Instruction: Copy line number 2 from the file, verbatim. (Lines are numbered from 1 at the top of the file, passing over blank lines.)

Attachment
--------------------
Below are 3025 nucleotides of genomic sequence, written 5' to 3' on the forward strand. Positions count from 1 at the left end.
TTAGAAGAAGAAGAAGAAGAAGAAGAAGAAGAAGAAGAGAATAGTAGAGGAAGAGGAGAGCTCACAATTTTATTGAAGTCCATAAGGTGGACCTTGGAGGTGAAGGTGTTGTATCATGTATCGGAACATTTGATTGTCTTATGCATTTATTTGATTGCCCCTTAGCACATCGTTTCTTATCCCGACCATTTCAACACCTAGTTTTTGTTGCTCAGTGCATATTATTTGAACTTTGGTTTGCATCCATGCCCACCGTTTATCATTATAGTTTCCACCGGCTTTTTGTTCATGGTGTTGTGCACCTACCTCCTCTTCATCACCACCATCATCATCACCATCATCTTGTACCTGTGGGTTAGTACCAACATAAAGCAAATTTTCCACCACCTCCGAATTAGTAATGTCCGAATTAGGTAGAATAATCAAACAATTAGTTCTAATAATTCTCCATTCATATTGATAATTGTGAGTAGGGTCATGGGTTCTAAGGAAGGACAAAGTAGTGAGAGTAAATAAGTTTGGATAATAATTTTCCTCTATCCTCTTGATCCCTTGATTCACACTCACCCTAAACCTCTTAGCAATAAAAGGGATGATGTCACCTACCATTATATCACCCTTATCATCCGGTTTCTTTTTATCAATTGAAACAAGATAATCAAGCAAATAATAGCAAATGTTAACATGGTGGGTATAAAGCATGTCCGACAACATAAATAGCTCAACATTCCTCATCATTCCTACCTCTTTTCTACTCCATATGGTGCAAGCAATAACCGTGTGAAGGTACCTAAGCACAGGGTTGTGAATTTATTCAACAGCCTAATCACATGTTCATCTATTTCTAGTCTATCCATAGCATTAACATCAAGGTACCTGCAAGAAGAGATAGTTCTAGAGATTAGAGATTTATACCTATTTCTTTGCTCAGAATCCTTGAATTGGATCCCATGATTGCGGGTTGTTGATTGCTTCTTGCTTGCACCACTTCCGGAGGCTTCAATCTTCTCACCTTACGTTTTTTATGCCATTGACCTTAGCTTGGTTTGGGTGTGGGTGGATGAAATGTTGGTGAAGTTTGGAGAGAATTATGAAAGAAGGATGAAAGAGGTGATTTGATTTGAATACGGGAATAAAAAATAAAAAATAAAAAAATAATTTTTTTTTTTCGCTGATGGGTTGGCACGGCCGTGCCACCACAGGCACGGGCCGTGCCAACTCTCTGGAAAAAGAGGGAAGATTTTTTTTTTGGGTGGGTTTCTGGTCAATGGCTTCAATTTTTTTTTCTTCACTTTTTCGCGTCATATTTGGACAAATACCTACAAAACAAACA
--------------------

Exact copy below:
TTAGAAGAAGAAGAAGAAGAAGAAGAAGAAGAAGAAGAGAATAGTAGAGGAAGAGGAGAGCTCACAATTTTATTGAAGTCCATAAGGTGGACCTTGGAGGTGAAGGTGTTGTATCATGTATCGGAACATTTGATTGTCTTATGCATTTATTTGATTGCCCCTTAGCACATCGTTTCTTATCCCGACCATTTCAACACCTAGTTTTTGTTGCTCAGTGCATATTATTTGAACTTTGGTTTGCATCCATGCCCACCGTTTATCATTATAGTTTCCACCGGCTTTTTGTTCATGGTGTTGTGCACCTACCTCCTCTTCATCACCACCATCATCATCACCATCATCTTGTACCTGTGGGTTAGTACCAACATAAAGCAAATTTTCCACCACCTCCGAATTAGTAATGTCCGAATTAGGTAGAATAATCAAACAATTAGTTCTAATAATTCTCCATTCATATTGATAATTGTGAGTAGGGTCATGGGTTCTAAGGAAGGACAAAGTAGTGAGAGTAAATAAGTTTGGATAATAATTTTCCTCTATCCTCTTGATCCCTTGATTCACACTCACCCTAAACCTCTTAGCAATAAAAGGGATGATGTCACCTACCATTATATCACCCTTATCATCCGGTTTCTTTTTATCAATTGAAACAAGATAATCAAGCAAATAATAGCAAATGTTAACATGGTGGGTATAAAGCATGTCCGACAACATAAATAGCTCAACATTCCTCATCATTCCTACCTCTTTTCTACTCCATATGGTGCAAGCAATAACCGTGTGAAGGTACCTAAGCACAGGGTTGTGAATTTATTCAACAGCCTAATCACATGTTCATCTATTTCTAGTCTATCCATAGCATTAACATCAAGGTACCTGCAAGAAGAGATAGTTCTAGAGATTAGAGATTTATACCTATTTCTTTGCTCAGAATCCTTGAATTGGATCCCATGATTGCGGGTTGTTGATTGCTTCTTGCTTGCACCACTTCCGGAGGCTTCAATCTTCTCACCTTACGTTTTTTATGCCATTGACCTTAGCTTGGTTTGGGTGTGGGTGGATGAAATGTTGGTGAAGTTTGGAGAGAATTATGAAAGAAGGATGAAAGAGGTGATTTGATTTGAATACGGGAATAAAAAATAAAAAATAAAAAAATAATTTTTTTTTTTCGCTGATGGGTTGGCACGGCCGTGCCACCACAGGCACGGGCCGTGCCAACTCTCTGGAAAAAGAGGGAAGATTTTTTTTTTGGGTGGGTTTCTGGTCAATGGCTTCAATTTTTTTTTCTTCACTTTTTCGCGTCATATTTGGACAAATACCTACAAAACAAACA